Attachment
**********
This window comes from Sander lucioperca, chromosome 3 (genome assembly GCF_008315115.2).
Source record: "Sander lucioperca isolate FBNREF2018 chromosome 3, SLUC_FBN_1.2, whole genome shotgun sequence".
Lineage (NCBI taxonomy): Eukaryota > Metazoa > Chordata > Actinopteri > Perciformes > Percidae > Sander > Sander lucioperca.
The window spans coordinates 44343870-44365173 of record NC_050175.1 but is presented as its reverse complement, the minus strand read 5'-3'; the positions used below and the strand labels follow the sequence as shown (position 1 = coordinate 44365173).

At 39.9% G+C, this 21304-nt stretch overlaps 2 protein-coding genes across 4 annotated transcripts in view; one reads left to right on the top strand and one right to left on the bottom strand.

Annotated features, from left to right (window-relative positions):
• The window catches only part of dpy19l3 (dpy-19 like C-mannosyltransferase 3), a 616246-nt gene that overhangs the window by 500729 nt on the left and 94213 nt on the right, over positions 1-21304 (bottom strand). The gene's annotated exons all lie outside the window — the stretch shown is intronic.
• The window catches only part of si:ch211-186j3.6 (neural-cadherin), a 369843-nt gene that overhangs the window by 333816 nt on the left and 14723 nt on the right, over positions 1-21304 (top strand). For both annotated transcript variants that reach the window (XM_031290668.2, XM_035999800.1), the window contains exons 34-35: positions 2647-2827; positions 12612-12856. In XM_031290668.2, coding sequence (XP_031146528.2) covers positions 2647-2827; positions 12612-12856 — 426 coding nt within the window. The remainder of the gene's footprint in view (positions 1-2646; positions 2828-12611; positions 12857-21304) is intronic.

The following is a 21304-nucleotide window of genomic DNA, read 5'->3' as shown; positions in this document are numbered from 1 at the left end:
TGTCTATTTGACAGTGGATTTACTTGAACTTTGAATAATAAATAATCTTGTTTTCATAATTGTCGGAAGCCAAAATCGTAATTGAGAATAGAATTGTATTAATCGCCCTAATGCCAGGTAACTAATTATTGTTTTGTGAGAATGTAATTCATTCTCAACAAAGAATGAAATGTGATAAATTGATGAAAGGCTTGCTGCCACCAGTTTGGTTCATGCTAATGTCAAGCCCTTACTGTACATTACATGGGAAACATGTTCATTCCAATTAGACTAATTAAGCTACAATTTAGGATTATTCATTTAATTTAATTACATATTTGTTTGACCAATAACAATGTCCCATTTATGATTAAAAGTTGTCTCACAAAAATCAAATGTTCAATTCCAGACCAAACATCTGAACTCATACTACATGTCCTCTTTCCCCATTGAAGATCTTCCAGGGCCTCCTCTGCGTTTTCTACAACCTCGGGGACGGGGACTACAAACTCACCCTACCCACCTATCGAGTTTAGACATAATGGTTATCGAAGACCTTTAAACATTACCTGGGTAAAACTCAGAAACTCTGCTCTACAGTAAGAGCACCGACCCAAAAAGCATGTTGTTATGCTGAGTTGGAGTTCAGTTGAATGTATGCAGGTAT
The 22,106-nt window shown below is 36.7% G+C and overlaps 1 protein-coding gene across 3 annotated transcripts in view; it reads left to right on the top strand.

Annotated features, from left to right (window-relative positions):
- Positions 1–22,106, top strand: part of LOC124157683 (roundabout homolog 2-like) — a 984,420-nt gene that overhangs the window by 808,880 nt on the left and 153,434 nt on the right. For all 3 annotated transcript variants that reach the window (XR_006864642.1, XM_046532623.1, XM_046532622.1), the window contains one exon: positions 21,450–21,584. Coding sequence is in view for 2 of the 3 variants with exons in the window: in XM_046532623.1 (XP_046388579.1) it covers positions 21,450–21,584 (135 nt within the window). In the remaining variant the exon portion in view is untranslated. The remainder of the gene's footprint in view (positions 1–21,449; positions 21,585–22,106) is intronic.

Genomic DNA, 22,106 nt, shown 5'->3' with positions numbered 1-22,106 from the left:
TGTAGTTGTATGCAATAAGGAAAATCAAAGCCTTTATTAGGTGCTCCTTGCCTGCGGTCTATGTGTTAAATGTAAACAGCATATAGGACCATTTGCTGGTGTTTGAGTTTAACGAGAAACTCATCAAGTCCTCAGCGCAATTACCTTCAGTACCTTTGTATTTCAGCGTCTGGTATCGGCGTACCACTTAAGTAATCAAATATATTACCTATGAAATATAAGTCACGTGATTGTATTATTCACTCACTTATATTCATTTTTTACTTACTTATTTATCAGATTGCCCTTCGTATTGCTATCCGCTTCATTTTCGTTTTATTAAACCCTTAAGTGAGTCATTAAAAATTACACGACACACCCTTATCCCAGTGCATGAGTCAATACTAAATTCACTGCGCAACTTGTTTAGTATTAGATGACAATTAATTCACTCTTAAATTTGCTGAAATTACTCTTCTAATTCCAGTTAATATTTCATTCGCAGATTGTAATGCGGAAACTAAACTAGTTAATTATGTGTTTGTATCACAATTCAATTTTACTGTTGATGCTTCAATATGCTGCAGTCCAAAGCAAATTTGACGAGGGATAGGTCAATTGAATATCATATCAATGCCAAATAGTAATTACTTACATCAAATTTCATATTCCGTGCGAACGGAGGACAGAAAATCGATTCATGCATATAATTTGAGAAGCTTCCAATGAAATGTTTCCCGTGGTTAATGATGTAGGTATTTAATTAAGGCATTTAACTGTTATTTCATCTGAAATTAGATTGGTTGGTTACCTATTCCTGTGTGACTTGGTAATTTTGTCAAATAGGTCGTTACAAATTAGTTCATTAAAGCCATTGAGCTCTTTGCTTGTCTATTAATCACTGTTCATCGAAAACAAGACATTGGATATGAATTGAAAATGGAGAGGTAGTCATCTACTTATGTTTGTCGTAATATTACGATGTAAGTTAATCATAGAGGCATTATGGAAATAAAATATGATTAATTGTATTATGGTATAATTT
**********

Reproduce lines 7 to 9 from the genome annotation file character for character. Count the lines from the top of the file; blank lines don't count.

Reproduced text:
• The window catches only part of dpy19l3 (dpy-19 like C-mannosyltransferase 3), a 616246-nt gene that overhangs the window by 500729 nt on the left and 94213 nt on the right, over positions 1-21304 (bottom strand). The gene's annotated exons all lie outside the window — the stretch shown is intronic.
• The window catches only part of si:ch211-186j3.6 (neural-cadherin), a 369843-nt gene that overhangs the window by 333816 nt on the left and 14723 nt on the right, over positions 1-21304 (top strand). For both annotated transcript variants that reach the window (XM_031290668.2, XM_035999800.1), the window contains exons 34-35: positions 2647-2827; positions 12612-12856. In XM_031290668.2, coding sequence (XP_031146528.2) covers positions 2647-2827; positions 12612-12856 — 426 coding nt within the window. The remainder of the gene's footprint in view (positions 1-2646; positions 2828-12611; positions 12857-21304) is intronic.

The following is a 21304-nucleotide window of genomic DNA, read 5'->3' as shown; positions in this document are numbered from 1 at the left end: